More than 80% of forecourt operators believe electric vehicle (EV) charging will be a revenue driver for their businesses in the future, but most are unsure how.
This was one of the findings of a survey of forecourt operators by fuel pricing experts Kalibrate, which was revealed at the ReFuel UK 2021.
Kalibrate chief executive Oliver Shaw said that 86% of respondents believed EV charging would be a driver for their businesses, but 55% were unsure about how to make plans and how the commercial models were going to work for them, while most of the others had had not even begun to think about their EV strategy.
But he warned: “If you roll back into renewables both on the volume of energy being produced by renewables and their price they’ve beaten every forecast that’s ever been made about them so if you take the view that this is going to be slow it might happen a lot faster than we are prepared for, so not planning ceases to be an option.”
Shaw said they had also carried out research into the views of consumers who drive EVs and this showed they used a greater variety of localities for refuelling and spent more than other drivers.
He said: “EV drivers want recharging at a range of locations. They are not just focused on traditional ways of refuelling their vehicle so they look to places such as their place of work as being key, clearly home will be key. Other shopping locations open up in terms of being available for charging, whether that’s a quick service restaurant or cafes or moving over to others places that people go like gyms and so on.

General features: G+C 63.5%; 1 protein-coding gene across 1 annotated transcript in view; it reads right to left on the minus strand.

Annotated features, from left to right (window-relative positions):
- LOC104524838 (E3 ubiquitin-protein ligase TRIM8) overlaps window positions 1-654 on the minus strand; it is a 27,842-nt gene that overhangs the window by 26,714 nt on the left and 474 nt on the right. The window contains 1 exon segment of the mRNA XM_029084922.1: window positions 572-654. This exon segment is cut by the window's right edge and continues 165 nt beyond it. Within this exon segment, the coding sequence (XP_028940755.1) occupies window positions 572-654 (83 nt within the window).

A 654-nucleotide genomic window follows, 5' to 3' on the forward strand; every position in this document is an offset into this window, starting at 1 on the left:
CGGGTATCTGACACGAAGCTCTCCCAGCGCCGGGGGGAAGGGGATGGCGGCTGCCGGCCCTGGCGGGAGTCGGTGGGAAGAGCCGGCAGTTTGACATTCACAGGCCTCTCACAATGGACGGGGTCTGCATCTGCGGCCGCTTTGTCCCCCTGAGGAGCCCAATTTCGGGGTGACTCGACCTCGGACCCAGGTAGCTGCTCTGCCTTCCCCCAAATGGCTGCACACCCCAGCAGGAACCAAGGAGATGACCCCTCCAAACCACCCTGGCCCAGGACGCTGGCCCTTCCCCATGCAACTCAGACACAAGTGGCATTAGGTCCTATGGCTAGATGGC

“What’s critical is when you think about where people are going to charge you may not see the same sort of footfall as you would at a gas station. When you put that into a concept around a forecourt then what you need to be thinking about is how that is going to change behaviour, and the overall volumes that are going to come through.”
Shaw said that although 98% of journeys were under 30 miles, meaning very few drivers would ever run out of charge, range anxiety was engrained and creating confidence in the charging network and the ability to access charging easily and cheaply was paramount for take-up of EVs.
He also revealed that 58% of drivers often visit shops or business that offer EV charging even if they are not actively seeking to charge their car, and predicted it would become a requirement similar to the need for outlets to offer Wi-Fi now.
He added that 59% of drivers tend to spend more at shops and businesses that offer EV charging. He added: “Some of that is about they are spending more time on site, but there is a definite uplift in the amount people spend in their basket when EV charging is there and it may not necessarily be related directly to the charging itself.”